As used herein the term "nonwoven fabric or web" means a web having a structure of individual fibers or threads which are interlaid, but not in an identifiable manner as in a knitted fabric. Nonwoven fabrics or webs have been formed from many processes such as for example, meltblowing processes, spunbonding processes, and bonded carded web processes. The basis weight of nonwoven fabrics is usually expressed in ounces of material per square yard (osy) or grams per square meter (gsm) and the fiber diameters are usually expressed in microns. (Note that to convert from osy to gsm, multiply osy by 33.91).
As used herein the term "microfibers" means small diameter fibers having an average diameter not greater than about 75 microns, for example, having an average diameter of from about 0.5 microns to about 50 microns, or more particularly, microfibers may have an average diameter of from about 0.5 microns to about 40 microns. Another frequently used expression of fiber diameter is denier, which is defined as grams per 9000 meters of a fiber. For example, the diameter of a polypropylene fiber given in microns may be converted to denier by squaring, and multiplying the result by 0.00629, thus, a 15 micron polypropylene fiber has a denier of about 1.42 (15.sup.2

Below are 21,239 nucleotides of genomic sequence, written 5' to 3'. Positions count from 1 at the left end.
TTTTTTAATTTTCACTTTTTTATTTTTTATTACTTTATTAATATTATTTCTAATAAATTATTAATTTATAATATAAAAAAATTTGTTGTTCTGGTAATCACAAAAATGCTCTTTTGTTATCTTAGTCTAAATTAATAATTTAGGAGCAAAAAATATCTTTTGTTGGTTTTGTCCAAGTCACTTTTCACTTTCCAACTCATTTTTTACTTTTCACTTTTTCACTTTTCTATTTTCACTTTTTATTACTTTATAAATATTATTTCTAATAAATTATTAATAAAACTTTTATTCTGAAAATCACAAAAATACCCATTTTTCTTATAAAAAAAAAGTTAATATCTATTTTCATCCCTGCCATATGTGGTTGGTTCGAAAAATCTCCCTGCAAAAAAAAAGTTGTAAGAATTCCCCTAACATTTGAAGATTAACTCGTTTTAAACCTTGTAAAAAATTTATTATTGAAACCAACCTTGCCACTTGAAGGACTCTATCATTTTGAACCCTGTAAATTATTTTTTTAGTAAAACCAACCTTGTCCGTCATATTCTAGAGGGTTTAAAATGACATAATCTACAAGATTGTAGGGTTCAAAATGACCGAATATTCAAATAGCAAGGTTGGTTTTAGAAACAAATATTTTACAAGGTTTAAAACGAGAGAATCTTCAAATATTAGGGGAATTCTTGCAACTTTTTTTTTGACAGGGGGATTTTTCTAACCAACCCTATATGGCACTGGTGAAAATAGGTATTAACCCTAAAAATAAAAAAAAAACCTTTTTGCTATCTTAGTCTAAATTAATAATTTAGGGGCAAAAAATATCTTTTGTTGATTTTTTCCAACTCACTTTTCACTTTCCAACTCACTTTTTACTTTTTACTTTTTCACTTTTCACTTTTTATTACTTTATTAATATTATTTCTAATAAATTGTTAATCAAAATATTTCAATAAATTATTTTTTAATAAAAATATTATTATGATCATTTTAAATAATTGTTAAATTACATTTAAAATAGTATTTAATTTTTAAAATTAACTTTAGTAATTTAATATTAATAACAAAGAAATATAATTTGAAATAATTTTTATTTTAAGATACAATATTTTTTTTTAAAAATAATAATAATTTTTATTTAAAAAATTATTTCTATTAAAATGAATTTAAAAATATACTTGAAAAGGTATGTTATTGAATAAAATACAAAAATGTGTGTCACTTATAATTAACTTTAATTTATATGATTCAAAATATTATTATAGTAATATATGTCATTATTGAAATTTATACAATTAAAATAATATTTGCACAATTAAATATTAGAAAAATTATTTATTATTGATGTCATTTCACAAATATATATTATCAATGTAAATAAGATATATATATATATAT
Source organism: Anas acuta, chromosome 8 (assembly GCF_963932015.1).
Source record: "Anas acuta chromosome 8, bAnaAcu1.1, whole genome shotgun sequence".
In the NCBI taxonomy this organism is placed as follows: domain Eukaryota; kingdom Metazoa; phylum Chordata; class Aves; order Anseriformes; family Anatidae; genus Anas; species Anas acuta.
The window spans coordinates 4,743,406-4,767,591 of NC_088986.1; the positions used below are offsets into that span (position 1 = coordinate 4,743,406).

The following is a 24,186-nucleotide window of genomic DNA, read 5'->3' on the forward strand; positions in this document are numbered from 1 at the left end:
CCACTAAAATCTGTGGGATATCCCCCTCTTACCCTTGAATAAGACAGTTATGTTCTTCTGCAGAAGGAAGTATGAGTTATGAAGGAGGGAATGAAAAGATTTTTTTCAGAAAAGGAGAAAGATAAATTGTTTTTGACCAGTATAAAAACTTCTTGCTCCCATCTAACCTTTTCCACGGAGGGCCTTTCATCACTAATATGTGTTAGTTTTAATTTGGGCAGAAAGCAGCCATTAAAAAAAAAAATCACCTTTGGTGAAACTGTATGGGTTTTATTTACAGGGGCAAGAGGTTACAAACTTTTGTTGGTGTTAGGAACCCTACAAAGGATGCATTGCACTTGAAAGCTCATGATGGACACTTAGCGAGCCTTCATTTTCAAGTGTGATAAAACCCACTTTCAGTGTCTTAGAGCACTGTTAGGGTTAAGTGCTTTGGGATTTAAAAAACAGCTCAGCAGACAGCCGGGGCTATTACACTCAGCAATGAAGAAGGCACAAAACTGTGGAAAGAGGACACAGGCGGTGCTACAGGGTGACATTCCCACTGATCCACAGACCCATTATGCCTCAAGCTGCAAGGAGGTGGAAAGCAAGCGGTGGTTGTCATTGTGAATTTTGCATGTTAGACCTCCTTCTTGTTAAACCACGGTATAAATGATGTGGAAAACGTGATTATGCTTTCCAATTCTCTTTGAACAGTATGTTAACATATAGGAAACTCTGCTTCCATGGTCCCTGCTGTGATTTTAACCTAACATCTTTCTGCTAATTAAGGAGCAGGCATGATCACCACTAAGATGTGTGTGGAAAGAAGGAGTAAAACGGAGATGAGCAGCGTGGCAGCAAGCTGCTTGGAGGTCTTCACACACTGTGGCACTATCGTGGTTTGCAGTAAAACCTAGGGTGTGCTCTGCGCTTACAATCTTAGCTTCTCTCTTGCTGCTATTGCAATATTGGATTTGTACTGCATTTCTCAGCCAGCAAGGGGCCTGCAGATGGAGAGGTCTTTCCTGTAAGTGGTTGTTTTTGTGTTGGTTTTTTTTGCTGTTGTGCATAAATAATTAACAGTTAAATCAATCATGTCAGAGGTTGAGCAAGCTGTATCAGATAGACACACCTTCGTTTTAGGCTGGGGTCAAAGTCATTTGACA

As used herein the term "spunbonded fibers" refers to small diameter fibers which are formed by extruding molten thermoplastic material as filaments from a plurality of fine, usually circular capillaries of a spinnerette with the diameter of the extruded filaments then being rapidly reduced as by the process shown, for example, in U.S. Pat. No. 4,340,563 to Appel et al., and U.S. Pat. No. 3,692,618 to Dorschner et al., U.S. Pat. No. 3,802,817 to Matsuki et al., U.S. Pat. Nos. 3,338,992 and 3,341,394 to Kinney, U.S. Pat. Nos. 3,502,538 to Levy, U.S. Pat. No. 3,502,763 to Hartman, and U.S. Pat. No. 3,542,615 to Dobo et al. Spunbond fibers are generally continuous and have diameters larger than 7 microns, more particularly, between about 10 and 30 microns. Spunbond fibers are generally not tacky when they are deposited onto the collecting surface.